Thursday, August 29, 2013

Book Review: The Bone Season

The Bone Season by Samantha Shannon

The year is 2059 and several major European cities are under the control of a security force known as the Scion.  People with special powers known as voyants (from clairvoyant) live a criminal existence in gangs on the fringes or society, or are captured and killed by the NVD.  But this society is not what it seems, and beneath it lies something even more sinister that our protagonist Paige Mahoney is about to discover.  Paige is a dreamwalker, someone who can enter people's minds, drive them crazy or even kill them.

The Bone Season has been receiving good reviews, with some criticism from book reviewers.  From what I understand some of the criticism lies in its similarity to other fantasy books, and I'd like to speak to that briefly.  I think people's natural tendency is to compare new books to older books so that readers will have a frame of reference.  Are some of the themes similar to other books?  Yes, but themes are typically similar and that is why they are themes, they recur.  I do not see a similarity to The Hunger Games, unless you are merely going with female protagonist that knows how to fight, which is a weak comparison at best.  As for the Harry Potter comparison, I don't really see that either.  Unless Hogwarts was a prison?  I'm starting to wonder if these book reviewers actually read the books they compared The Bone Season to.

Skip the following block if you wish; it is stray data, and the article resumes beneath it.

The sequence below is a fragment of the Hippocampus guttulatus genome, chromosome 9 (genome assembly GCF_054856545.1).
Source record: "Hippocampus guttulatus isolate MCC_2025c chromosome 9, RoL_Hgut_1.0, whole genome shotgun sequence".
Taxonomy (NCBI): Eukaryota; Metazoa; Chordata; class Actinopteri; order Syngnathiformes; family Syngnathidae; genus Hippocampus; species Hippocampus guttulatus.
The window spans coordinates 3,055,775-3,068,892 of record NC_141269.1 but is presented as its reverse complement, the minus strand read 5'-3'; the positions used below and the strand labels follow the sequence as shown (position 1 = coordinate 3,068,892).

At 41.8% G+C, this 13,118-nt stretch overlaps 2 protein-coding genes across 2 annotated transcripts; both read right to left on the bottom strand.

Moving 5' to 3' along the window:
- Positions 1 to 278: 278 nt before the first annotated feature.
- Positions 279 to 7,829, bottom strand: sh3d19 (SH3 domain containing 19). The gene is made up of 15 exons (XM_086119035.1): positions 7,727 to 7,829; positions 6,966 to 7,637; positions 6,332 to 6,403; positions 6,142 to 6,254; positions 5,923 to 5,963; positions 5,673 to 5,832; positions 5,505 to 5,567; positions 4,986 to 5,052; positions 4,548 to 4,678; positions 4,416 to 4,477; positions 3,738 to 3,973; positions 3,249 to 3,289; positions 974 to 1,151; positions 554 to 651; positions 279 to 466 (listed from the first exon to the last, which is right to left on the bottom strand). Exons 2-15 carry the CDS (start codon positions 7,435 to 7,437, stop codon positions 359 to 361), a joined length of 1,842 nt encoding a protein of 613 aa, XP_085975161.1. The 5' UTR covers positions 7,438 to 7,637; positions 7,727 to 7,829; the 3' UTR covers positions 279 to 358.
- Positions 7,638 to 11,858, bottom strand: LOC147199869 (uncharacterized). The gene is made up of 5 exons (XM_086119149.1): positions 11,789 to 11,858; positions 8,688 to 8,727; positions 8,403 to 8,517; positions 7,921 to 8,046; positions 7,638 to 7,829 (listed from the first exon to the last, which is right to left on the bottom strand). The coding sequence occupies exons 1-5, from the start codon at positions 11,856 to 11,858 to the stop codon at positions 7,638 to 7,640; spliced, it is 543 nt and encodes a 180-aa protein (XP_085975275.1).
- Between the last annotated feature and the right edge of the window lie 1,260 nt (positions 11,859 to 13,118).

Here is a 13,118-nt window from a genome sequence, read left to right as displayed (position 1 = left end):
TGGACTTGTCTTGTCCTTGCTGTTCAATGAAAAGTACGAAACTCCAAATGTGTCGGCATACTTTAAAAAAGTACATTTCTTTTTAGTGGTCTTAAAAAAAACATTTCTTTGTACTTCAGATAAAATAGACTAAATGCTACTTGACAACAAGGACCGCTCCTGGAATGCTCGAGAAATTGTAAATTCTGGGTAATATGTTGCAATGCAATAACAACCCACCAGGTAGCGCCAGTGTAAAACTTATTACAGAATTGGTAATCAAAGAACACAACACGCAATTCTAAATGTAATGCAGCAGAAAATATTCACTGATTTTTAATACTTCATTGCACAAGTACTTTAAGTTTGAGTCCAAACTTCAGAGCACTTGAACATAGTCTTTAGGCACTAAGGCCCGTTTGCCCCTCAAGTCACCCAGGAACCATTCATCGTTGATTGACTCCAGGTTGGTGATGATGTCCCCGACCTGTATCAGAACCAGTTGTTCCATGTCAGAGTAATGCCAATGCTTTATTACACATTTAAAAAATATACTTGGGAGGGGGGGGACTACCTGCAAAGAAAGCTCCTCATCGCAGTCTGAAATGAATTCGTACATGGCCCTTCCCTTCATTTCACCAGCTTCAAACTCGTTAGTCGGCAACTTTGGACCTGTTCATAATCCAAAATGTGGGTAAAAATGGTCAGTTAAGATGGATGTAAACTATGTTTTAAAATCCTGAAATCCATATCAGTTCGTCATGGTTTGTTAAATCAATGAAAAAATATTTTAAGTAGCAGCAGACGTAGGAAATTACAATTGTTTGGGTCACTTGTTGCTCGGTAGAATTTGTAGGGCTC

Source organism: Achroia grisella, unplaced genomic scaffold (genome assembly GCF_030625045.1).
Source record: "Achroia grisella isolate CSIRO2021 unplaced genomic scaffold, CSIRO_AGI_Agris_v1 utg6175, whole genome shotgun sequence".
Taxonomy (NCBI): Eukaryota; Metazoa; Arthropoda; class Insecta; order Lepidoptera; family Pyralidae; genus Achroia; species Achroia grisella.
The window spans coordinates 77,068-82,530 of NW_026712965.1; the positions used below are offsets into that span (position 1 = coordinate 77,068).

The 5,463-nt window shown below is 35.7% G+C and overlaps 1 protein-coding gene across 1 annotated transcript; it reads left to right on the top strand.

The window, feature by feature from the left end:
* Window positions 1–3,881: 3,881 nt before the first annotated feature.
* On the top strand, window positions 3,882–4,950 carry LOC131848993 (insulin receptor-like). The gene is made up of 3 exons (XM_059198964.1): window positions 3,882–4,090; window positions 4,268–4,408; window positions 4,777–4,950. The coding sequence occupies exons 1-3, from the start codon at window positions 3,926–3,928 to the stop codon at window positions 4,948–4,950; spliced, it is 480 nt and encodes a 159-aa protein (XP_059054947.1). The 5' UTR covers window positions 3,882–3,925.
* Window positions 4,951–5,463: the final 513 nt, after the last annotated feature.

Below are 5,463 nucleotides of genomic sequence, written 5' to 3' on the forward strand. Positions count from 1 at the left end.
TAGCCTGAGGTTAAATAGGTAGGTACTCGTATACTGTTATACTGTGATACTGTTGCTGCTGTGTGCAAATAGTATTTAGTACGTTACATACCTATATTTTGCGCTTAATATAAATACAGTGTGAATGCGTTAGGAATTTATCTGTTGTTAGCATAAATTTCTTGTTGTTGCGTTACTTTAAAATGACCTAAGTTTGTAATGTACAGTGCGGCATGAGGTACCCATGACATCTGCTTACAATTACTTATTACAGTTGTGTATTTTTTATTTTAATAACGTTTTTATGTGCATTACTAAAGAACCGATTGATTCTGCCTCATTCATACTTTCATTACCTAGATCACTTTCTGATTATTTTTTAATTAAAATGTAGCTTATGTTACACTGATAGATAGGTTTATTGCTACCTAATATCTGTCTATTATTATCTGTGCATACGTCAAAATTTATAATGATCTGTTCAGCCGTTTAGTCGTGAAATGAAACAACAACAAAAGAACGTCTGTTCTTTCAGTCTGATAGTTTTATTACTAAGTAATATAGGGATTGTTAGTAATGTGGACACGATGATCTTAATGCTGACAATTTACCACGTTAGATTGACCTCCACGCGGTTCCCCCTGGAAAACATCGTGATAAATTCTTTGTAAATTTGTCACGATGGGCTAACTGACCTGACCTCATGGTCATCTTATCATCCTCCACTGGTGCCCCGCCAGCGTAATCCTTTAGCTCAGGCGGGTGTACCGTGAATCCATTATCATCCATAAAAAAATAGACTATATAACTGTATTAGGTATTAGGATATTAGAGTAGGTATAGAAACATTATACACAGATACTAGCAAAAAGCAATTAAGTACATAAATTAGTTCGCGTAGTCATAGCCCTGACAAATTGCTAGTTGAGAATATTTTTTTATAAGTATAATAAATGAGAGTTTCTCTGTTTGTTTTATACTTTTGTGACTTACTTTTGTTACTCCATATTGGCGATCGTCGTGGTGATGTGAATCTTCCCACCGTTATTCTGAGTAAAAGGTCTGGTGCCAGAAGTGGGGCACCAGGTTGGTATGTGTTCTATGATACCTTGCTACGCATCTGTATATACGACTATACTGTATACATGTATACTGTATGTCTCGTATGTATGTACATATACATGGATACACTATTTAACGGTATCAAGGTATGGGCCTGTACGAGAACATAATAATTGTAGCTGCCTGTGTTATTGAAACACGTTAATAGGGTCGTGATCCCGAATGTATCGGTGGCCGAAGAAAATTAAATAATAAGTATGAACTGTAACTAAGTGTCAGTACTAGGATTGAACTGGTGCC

And now for the comparisons that make sense to me.  There is an interesting Dickensian vibe here with Paige playing the role of Oliver Twist.  You also get an A Clockwork Orange vibe with some of the slang that is thrown around (not coincidentally one of Shannon's favorite books).  There is a glossary of slang at the end of the book, and it isn't used as much as in Clockwork, so there isn't a confusion factor.

The book itself is really quite original, Shannon creates a rich, developed world mostly based in Scion London, and its surrounding area.  She does a great job of world building, with the potential for more development in the upcoming sequels.  She also creates many different types and sub-types of voyants.  There is a handy reference chart at the beginning of the book, which honestly is unnecessary to appreciating the book itself.

From a purely aesthetic perspective this is a really pretty book.  It would appeal to fans of well made books everywhere.  The cover is beautiful, and the charts and maps are a nice addition, as are details like the red flyleaf with a symbol on it.  Sadly the only thing missing is a deckle edge.  No book is perfect I guess.

I loved this book.  I read it in two days (I even read it at work- ssssshhhhh don't tell my boss I may get fired).  It was really that entertaining.  It's definitely something I would suggest to everyone with an appreciation for fantasy novels, and any other good book.  Suggest, because it is rude to grab people and force them to read something.

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